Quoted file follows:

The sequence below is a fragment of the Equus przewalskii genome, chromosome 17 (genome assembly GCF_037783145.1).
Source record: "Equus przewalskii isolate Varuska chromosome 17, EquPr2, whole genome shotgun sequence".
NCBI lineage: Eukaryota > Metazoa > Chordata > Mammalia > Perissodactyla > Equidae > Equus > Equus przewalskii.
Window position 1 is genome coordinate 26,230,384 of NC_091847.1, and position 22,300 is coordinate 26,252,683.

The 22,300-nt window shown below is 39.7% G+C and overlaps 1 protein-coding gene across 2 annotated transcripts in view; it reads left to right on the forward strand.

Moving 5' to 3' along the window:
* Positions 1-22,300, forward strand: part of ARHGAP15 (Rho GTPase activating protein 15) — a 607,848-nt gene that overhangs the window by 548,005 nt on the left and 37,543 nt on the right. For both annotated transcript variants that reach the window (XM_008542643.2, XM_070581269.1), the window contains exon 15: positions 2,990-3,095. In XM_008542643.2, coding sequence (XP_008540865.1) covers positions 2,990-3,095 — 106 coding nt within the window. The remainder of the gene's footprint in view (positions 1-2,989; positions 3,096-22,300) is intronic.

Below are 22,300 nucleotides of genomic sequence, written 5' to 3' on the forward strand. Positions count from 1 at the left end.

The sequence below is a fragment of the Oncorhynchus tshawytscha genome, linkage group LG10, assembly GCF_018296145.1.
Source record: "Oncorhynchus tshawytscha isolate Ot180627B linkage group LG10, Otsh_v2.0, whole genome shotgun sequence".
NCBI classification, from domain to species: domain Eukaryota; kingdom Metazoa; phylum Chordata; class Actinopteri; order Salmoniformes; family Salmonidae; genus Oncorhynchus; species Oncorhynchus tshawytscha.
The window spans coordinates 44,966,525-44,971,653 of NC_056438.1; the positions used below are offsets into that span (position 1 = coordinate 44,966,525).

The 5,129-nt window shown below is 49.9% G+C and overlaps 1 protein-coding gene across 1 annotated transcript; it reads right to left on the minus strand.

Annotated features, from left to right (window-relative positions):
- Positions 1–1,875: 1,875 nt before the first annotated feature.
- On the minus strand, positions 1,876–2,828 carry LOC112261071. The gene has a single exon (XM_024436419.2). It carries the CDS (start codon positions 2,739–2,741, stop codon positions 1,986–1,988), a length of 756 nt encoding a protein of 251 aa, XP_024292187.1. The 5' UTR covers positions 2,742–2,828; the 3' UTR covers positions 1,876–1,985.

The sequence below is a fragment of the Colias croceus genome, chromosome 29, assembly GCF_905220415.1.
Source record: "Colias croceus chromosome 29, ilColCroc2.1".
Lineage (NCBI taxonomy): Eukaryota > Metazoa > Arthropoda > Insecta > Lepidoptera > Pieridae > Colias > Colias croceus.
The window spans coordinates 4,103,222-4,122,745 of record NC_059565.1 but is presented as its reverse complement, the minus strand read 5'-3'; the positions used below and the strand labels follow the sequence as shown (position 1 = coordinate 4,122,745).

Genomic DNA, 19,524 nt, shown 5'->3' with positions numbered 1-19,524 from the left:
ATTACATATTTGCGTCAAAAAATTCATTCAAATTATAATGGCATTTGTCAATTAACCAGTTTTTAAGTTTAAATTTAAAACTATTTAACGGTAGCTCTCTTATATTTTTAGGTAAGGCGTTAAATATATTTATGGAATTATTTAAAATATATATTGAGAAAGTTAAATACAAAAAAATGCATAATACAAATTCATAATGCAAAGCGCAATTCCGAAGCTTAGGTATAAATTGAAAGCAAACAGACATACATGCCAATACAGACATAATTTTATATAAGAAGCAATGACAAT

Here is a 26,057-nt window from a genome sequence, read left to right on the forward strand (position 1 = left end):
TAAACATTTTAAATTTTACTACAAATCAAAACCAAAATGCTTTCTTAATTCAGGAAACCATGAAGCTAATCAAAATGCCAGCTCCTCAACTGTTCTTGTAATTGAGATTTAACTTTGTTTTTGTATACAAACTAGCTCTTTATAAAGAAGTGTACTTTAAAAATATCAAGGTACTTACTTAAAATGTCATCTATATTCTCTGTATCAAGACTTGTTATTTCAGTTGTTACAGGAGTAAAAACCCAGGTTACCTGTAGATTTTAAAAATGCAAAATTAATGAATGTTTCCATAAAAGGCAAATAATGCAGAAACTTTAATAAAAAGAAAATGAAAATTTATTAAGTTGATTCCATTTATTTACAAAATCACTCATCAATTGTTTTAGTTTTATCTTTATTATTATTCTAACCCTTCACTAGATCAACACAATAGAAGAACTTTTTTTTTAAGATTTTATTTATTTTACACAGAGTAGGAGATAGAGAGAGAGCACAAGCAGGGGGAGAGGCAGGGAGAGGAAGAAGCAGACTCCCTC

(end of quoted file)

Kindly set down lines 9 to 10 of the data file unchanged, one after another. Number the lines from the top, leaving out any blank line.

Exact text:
The sequence below is a fragment of the Oncorhynchus tshawytscha genome, linkage group LG10, assembly GCF_018296145.1.
Source record: "Oncorhynchus tshawytscha isolate Ot180627B linkage group LG10, Otsh_v2.0, whole genome shotgun sequence".